Although it is a long-standing maxim that a complaint's factual allegations are to be accepted as true at the early stages of a proceeding, this does not require that a court must entertain any complaint no matter how implausible. The facts pled "must [still] be enough to raise a right to relief above the speculative level...." Bell Atlantic Corp. v. Twombly , 550 U.S. 544, 555 (2007). In other words, the claim to relief must be "plausible on its face." Id. at 570. A claim is only plausible if a plaintiff pleads "factual content that allows the court to draw the reasonable inference that the defendant is liable for the misconduct alleged." Ashcroft v. Iqbal , 129 S.Ct. 1937, 1949 (2009). Where the complaint does "not permit the court to infer more than the mere possibility of misconduct, the complaint has alleged-but it has not show[n]' - that the pleader is entitled to relief." Id. at 1950 (citing Fed. Rule Civ. Proc. 8(a)(2)). In addition, "the tenet that a court must accept as true all of the allegations contained in a complaint is inapplicable to legal conclusions." Id. at 1949.

42 U.S.C. § 1983 provides:

Every person who, under color of any statute, ordinance, regulation, custom, or usage, of any State or Territory or the District of Columbia, subjects, or causes to be subjected, any citizen of the United States or other person within the jurisdiction thereof to the deprivation of any rights, privileges, or immunities secured by the Constitution and laws, shall be liable to the party injured in an action at law, suit in equity, or other proper proceeding for redress....


Mr. Goodwin argues that he has been denied his right to practice his religion through the denial of access to his minister. Docket No. 1, Att. 1, p. 4. Specifically, Mr. Goodwin alleges that he is being denied access to his minister until and unless he complies with medical conditions imposed by the Defendants. Id.


Mr. Goodwin is alleging a violation of his civil rights under 42 U.S.C. § 1983. Mr. Goodwin argues that the Defendants, the administrators at CCUSO, have violated his rights while acting under the color of government authority. As stated above, he specifically alleges he has been denied his right to free exercise of religion.

In Youngberg v. Romeo , 457 U.S. 307 (1982), the Supreme Court of the United States held that the Fourteenth Amendment of the United States Constitution determines the rights of individuals who have been involuntary committed to a facility. Id. at 312. Although residents at state institutions do have constitutionally protected interests, these rights must be balanced against the reasons put forth by the State for restricting their liberties. Id. at 321. Inmates clearly retain their First Amendment right to free exercise of religion in prison, O'Lone v. Estate of Shabazz , 482 U.S. 342, 348 (1987). It is obvious, then, that civil detainees also retain their First Amendment Rights.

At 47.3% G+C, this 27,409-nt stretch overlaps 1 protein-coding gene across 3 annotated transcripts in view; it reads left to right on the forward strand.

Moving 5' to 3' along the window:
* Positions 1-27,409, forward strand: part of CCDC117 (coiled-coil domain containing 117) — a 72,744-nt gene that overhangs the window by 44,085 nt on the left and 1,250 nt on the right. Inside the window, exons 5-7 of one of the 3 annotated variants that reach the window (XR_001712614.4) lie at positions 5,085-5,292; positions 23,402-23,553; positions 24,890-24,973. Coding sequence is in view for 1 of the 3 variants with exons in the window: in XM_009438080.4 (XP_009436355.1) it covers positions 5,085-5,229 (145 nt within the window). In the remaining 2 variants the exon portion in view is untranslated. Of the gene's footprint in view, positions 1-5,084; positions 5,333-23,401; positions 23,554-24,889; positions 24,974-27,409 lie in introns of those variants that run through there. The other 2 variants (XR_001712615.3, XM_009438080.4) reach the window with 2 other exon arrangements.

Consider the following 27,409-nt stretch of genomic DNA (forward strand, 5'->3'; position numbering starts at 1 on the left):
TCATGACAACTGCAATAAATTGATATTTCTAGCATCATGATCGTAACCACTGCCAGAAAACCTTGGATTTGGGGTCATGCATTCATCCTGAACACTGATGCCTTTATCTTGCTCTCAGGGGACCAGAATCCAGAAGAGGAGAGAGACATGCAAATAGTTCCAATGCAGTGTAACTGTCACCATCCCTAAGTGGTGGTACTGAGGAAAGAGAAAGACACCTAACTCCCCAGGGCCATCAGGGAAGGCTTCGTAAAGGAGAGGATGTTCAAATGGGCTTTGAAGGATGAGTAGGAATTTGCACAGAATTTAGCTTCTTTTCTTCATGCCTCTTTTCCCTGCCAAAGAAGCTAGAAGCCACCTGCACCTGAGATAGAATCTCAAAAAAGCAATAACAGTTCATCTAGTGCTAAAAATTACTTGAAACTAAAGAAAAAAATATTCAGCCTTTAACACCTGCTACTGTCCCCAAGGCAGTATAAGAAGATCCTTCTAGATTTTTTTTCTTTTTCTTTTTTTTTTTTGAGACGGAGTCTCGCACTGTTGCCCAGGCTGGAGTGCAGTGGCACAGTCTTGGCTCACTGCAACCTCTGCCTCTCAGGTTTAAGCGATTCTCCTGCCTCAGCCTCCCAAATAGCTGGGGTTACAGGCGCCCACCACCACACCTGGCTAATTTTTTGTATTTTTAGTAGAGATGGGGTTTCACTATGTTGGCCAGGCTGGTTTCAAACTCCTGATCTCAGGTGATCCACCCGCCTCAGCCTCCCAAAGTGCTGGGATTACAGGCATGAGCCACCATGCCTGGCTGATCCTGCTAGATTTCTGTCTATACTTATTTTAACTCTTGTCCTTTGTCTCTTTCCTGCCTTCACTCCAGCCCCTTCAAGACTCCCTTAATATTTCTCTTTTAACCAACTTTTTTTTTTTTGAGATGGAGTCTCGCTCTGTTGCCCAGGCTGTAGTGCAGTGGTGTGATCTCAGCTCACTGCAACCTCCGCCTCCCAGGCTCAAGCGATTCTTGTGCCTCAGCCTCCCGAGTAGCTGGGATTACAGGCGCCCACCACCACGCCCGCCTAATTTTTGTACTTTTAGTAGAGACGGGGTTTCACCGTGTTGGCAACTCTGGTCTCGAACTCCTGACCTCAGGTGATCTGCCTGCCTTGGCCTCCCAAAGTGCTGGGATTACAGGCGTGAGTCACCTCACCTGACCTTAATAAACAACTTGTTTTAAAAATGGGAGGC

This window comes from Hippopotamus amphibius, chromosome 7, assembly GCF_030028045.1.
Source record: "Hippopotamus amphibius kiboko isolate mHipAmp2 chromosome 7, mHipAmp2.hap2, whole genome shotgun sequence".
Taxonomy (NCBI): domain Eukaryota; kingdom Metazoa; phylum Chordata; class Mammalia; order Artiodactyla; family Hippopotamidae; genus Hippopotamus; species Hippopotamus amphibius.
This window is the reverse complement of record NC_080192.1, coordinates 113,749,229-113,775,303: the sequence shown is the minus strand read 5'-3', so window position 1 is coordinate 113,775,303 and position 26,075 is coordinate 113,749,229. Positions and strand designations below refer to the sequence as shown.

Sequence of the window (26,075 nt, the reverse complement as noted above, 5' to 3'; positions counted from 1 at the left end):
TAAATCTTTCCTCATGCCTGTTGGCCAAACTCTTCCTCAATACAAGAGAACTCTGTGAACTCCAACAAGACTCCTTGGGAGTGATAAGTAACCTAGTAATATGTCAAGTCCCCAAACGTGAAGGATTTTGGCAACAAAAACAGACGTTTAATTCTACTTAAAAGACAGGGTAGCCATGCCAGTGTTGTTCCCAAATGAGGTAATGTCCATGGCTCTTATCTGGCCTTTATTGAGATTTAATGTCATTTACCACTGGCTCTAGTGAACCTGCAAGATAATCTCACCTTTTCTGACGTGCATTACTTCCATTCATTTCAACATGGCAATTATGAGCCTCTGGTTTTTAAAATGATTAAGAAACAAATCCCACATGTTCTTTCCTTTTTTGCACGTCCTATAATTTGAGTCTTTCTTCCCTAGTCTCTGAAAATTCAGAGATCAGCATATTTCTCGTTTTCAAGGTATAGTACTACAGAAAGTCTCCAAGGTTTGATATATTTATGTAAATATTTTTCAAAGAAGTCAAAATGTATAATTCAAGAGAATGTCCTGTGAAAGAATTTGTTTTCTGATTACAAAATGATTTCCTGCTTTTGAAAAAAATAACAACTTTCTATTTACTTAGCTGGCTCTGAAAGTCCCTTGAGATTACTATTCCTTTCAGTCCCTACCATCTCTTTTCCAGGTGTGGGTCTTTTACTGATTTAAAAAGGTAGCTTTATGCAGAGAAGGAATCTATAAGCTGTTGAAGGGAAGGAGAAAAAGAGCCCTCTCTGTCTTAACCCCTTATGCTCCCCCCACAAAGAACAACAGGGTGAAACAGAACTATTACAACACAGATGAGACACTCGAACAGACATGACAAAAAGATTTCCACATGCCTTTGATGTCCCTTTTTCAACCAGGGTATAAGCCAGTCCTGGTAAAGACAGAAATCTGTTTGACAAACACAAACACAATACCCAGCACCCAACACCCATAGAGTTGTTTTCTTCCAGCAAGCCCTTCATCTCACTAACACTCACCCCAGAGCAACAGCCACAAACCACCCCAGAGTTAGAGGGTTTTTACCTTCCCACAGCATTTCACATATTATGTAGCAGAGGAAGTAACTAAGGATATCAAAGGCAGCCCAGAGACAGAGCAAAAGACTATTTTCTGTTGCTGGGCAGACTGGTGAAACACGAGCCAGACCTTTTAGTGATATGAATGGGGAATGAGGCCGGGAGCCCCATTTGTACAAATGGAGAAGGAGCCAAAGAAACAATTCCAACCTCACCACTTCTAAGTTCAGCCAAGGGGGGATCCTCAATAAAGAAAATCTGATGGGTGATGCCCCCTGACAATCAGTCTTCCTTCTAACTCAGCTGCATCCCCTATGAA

In Turner v. Safley , 482 U.S. 78 (1987), the Court found that a prison regulation infringing on an inmate's constitutional rights is valid so long as it is reasonably related to a legitimate penological interest. Id. at 89. The Court also recognized that deference should be given to the decisions of prison administrators, especially when those decisions deal with issues of prison safety and security. Id.

Although the Eighth Circuit has not addressed the issue, Courts have applied Turner in analyzing constitutional claims by civilly committed sexually violent predators. See Thompson v. Vilsack , 328 F.Supp.2d 974 (S.D. Iowa 2004)(Judge Pratt applied Turner to a claim that co-payment for Kosher meals violated civilly committed sexual predator's First Amendment rights); see also Rivera v. Rogers , 2006 WL 1455789 (D. N.J. 2006)(applying Turner in analyzing claims of SVPs that opening of their packages violated their First Amendment rights); Willis v. Smith , 2005 WL 550528 (N.D. Iowa 2005)(Magistrate Zoss) (noting that status of SVPs was substantially similar to that of prisoners and applying Turner to SVP claims concerning mail handling procedures); Gilmore v. Kansas , 2004 WL 2203458 (D. Kan. Sept. 27, 2004) (noting Turner standard in regard to claims of denial of razors, lighters, electricity, use of a washer and dryer, and freedom to move about the facility); see also Hydrick v. Hunter , 449 F.3d 978 (9th Cir. 2006)(stating that "[a]s is the case with prisoners, civilly committed persons certainly retain those First Amendment rights not inherently inconsistent with the circumstances of their detention.").